The third quarter is upon us. While there shouldn’t be any expectations of declines from the standpoint of revenue and earnings, equity valuations is still a concern for many investors. And as we say goodbye to September and welcome October, the memories of October stock crashes — those of 1929, 1987, 1997 and 2008 — will inevitably keep portfolio managers awake at night.
But amid inevitable doomsday predictions, I would argue, however, that stocks, despite the record levels of the three main benchmarks, are not as risky from a historical comparison perspective. And this is because, as we’ve noted, economic conditions have all of the pillars in place (improving wages, low unemployment, moderate inflation, etc.) to sustain growth for the long term.
What’s more, there are few present signs of traditional bull market killers such as overconfidence and high interest rates. So, given that there are significantly fewer market-destructive things in the pipeline to sink not just corporate profit growth, but our economy, I don’t expect an “October surprise.”
Conversely, in the past 20 years, October has historically been a good month for the Dow, posting gains of nearly 2% and finishing higher 70% of the time, according to Bespoke Investment Group. So, where will October 2018 rank in terms of “trick or treat?” Time will tell. But we won’t have to wait very long to get more data on what could (or should) justify a strong October.
This coming week, focus shifts to PMI reports, factory orders, September employment report and a host of economic data that will be closely watched and potentially shoot the commentary away from trade wars and tariffs. On Monday, Oct. 1, construction spending report for the August will be released at 10:am. Analysts are looking for a rise of 0.3%, versus prior estimates of 0.1%. September auto sales report is due out on Tuesday and it could have huge implications on the likes of General Motors (GM) and Ford (F), which are trading on 52-week lows.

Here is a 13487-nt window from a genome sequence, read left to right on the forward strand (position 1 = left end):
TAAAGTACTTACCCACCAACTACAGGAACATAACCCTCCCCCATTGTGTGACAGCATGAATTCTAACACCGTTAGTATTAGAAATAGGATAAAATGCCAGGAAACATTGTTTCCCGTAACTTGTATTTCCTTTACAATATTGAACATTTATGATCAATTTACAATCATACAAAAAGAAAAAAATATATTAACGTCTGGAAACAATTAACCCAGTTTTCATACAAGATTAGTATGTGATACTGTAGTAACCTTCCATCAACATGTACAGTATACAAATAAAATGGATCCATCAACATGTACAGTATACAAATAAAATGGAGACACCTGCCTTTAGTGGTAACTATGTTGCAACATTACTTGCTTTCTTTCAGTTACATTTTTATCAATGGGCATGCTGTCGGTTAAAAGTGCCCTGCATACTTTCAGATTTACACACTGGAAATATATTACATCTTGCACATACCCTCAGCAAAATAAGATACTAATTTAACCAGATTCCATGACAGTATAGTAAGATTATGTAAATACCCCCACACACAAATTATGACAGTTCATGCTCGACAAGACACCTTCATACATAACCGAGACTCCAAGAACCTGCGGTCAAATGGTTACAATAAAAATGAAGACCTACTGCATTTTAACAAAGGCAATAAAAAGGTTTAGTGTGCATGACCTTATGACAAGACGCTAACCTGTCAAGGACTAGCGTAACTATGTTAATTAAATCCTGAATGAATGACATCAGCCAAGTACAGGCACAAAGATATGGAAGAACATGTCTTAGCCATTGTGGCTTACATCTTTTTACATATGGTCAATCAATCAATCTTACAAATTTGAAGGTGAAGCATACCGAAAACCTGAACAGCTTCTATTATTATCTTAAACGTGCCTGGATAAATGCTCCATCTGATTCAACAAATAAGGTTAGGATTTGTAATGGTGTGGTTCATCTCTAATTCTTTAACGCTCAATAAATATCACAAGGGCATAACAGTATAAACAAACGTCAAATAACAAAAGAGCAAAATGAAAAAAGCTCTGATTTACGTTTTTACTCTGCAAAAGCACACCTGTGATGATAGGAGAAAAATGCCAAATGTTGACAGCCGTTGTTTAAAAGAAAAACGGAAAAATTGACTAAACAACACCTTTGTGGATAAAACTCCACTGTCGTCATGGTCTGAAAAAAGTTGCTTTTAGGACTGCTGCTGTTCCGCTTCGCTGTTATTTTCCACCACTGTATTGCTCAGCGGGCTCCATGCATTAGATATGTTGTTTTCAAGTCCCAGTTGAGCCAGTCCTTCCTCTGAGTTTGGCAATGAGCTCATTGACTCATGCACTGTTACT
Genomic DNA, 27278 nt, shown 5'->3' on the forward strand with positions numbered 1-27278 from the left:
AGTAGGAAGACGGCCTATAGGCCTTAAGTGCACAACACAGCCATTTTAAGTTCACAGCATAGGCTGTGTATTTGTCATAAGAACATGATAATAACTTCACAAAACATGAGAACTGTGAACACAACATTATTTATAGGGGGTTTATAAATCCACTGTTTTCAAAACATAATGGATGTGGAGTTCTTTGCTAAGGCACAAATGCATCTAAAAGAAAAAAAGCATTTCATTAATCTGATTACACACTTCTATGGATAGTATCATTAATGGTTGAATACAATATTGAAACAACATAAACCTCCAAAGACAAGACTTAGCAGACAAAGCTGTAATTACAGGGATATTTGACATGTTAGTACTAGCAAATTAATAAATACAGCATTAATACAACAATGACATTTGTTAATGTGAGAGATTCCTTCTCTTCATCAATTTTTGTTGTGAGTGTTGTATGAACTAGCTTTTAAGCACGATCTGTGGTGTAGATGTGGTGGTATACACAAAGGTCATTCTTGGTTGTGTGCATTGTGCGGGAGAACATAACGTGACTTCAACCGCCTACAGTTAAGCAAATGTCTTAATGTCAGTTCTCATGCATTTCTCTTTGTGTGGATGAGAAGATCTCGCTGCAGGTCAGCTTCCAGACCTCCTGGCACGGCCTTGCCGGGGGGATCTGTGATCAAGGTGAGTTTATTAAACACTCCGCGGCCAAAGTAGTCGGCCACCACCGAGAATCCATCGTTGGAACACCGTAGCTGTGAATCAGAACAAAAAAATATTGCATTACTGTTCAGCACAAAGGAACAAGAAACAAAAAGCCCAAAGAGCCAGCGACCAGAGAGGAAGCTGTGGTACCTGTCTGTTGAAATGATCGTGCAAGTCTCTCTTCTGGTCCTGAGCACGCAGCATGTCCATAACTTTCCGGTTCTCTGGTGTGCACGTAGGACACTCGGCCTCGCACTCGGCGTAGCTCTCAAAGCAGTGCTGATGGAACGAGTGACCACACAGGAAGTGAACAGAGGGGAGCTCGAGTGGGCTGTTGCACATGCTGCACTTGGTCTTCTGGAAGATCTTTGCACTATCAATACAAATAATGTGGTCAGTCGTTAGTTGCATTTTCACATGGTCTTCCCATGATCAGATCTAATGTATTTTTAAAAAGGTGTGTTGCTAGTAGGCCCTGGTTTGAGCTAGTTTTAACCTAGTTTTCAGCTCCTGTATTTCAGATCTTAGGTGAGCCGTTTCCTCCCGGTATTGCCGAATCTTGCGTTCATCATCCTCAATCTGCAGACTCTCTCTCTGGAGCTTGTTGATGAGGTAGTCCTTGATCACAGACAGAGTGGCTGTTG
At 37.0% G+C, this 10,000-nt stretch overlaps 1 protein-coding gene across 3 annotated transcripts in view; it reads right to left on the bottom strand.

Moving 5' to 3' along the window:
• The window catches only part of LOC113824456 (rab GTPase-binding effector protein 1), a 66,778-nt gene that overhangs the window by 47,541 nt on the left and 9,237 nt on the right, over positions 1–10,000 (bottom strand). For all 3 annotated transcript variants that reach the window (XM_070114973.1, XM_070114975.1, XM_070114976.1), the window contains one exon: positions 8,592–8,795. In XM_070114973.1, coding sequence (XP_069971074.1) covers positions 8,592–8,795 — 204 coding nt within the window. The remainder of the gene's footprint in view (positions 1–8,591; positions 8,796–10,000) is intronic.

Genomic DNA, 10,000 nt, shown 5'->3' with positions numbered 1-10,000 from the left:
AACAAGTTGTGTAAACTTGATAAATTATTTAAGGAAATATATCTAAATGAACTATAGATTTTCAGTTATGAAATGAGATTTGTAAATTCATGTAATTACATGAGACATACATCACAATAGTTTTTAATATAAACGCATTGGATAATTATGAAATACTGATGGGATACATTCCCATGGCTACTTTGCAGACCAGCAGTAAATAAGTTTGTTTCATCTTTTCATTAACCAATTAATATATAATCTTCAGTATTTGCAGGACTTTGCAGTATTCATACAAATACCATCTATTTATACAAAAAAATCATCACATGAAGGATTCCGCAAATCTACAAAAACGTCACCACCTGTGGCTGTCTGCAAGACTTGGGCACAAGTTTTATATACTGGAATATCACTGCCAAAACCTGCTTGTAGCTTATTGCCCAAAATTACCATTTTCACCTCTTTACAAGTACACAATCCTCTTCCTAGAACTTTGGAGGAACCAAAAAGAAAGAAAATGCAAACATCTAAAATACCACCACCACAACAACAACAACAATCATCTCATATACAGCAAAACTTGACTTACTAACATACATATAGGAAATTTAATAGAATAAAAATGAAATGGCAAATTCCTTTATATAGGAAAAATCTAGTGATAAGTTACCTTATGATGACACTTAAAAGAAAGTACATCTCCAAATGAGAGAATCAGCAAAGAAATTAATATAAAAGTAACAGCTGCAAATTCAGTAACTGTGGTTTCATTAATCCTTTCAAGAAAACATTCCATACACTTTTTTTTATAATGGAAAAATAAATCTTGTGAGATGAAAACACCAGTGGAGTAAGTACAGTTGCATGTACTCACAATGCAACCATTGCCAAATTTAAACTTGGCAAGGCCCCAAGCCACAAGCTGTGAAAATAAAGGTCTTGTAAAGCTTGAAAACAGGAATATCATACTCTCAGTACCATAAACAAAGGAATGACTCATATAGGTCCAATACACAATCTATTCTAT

Electric luxury car maker Tesla (TSLA) will be out with its third quarter deliveries report. Analysts are targeting total deliveries of 80,000 for the month, including 52,000 Model 3 units. ADP employment report comes out on Wednesday, followed by Weekly jobless claims on Thursday. Both reports will underscore the strength of the labor market, while serving as a precursor for Friday’s closely-watched jobs reports (non-farm payrolls) and unemployment rate, which come out at 8:30am.
On the earnings front, we will be two weeks away from the start of the Q3 earnings season. This week’s economic indicators will set the backdrop from what the earnings press releases will look like and the commentary CEOs will adopt as basis for their guidance. But as long as the earnings trends remains positive, the long-term trajectory of stocks will remain favorable. Here are a couple of stocks to keep an eye on for this coming week.
Pepsi (PEP) - Reports before the open, Tuesday, Oct. 1
Wall Street expects the company to earn $1.57 per share on revenue of $16.38 billion. This compares to the year-ago quarter when earnings came to $1.48 per share on revenue of $16.24 billion.
What to Watch: Changing consumer health trends, particularly with declining soda consumption and new taxes on sugar-sweetened beverages, has pressured Pepsi’s North America Beverages business. The company’s Frito-Lay North America segment, which generates more than half of its consolidated revenue, has been a bright spot, growing more than 4% in the fiscal second quarter and offsetting weakness in beverages. With the shares down more than 7% year to date, now would be a good time to bet on a rebound.
Costco (COST) - Reports after the close, Thursday, Oct. 4
Wall Street expects the company to earn $2.36 per share on revenue of $44.27 billion. This compares to the year-ago quarter when earnings came to $2.08 per share on revenue of $42.3 billion.
What to Watch: The largest warehouse retailer in the U.S. will report fiscal fourth quarter earnings Thursday after the closing bell. Despite operating in a highly competitive and mature retail industry, Costco — as evidenced by the 7% jump in September same-store-sales — is still finding ways to not only grow its membership total, its also getting its members to spend more. Membership income surged 14% last quarter. And that powerful combination had made COST stock a winner despite the threat of Amazon (AMZN).